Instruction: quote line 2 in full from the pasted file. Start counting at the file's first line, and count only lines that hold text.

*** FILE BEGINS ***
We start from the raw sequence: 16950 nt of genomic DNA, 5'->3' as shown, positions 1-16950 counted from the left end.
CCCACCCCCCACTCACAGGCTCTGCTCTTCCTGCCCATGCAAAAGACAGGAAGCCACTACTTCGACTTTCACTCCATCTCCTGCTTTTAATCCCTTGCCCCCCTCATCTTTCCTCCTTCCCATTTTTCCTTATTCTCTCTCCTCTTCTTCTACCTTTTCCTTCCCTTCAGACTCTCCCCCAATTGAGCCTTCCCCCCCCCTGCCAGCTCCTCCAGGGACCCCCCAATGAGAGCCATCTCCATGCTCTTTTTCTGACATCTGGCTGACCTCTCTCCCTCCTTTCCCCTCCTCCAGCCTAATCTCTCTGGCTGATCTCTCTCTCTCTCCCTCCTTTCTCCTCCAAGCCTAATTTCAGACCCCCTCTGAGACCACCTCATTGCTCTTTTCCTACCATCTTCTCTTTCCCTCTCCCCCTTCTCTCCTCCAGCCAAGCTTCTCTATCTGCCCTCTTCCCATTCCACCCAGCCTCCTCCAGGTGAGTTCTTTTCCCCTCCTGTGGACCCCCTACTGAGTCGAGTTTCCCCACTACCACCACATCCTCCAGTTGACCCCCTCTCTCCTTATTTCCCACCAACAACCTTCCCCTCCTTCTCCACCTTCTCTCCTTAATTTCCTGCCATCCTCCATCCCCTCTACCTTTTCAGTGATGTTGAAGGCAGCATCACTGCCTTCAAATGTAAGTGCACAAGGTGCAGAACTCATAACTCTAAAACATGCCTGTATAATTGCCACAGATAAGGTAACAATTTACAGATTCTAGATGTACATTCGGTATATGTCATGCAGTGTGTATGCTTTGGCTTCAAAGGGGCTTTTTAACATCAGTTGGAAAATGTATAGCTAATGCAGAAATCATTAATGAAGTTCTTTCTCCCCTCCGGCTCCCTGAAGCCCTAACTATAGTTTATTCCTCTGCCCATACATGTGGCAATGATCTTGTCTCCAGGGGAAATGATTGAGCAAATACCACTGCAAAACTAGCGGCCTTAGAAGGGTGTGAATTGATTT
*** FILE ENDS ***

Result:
CCCACCCCCCACTCACAGGCTCTGCTCTTCCTGCCCATGCAAAAGACAGGAAGCCACTACTTCGACTTTCACTCCATCTCCTGCTTTTAATCCCTTGCCCCCCTCATCTTTCCTCCTTCCCATTTTTCCTTATTCTCTCTCCTCTTCTTCTACCTTTTCCTTCCCTTCAGACTCTCCCCCAATTGAGCCTTCCCCCCCCCTGCCAGCTCCTCCAGGGACCCCCCAATGAGAGCCATCTCCATGCTCTTTTTCTGACATCTGGCTGACCTCTCTCCCTCCTTTCCCCTCCTCCAGCCTAATCTCTCTGGCTGATCTCTCTCTCTCTCCCTCCTTTCTCCTCCAAGCCTAATTTCAGACCCCCTCTGAGACCACCTCATTGCTCTTTTCCTACCATCTTCTCTTTCCCTCTCCCCCTTCTCTCCTCCAGCCAAGCTTCTCTATCTGCCCTCTTCCCATTCCACCCAGCCTCCTCCAGGTGAGTTCTTTTCCCCTCCTGTGGACCCCCTACTGAGTCGAGTTTCCCCACTACCACCACATCCTCCAGTTGACCCCCTCTCTCCTTATTTCCCACCAACAACCTTCCCCTCCTTCTCCACCTTCTCTCCTTAATTTCCTGCCATCCTCCATCCCCTCTACCTTTTCAGTGATGTTGAAGGCAGCATCACTGCCTTCAAATGTAAGTGCACAAGGTGCAGAACTCATAACTCTAAAACATGCCTGTATAATTGCCACAGATAAGGTAACAATTTACAGATTCTAGATGTACATTCGGTATATGTCATGCAGTGTGTATGCTTTGGCTTCAAAGGGGCTTTTTAACATCAGTTGGAAAATGTATAGCTAATGCAGAAATCATTAATGAAGTTCTTTCTCCCCTCCGGCTCCCTGAAGCCCTAACTATAGTTTATTCCTCTGCCCATACATGTGGCAATGATCTTGTCTCCAGGGGAAATGATTGAGCAAATACCACTGCAAAACTAGCGGCCTTAGAAGGGTGTGAATTGATTT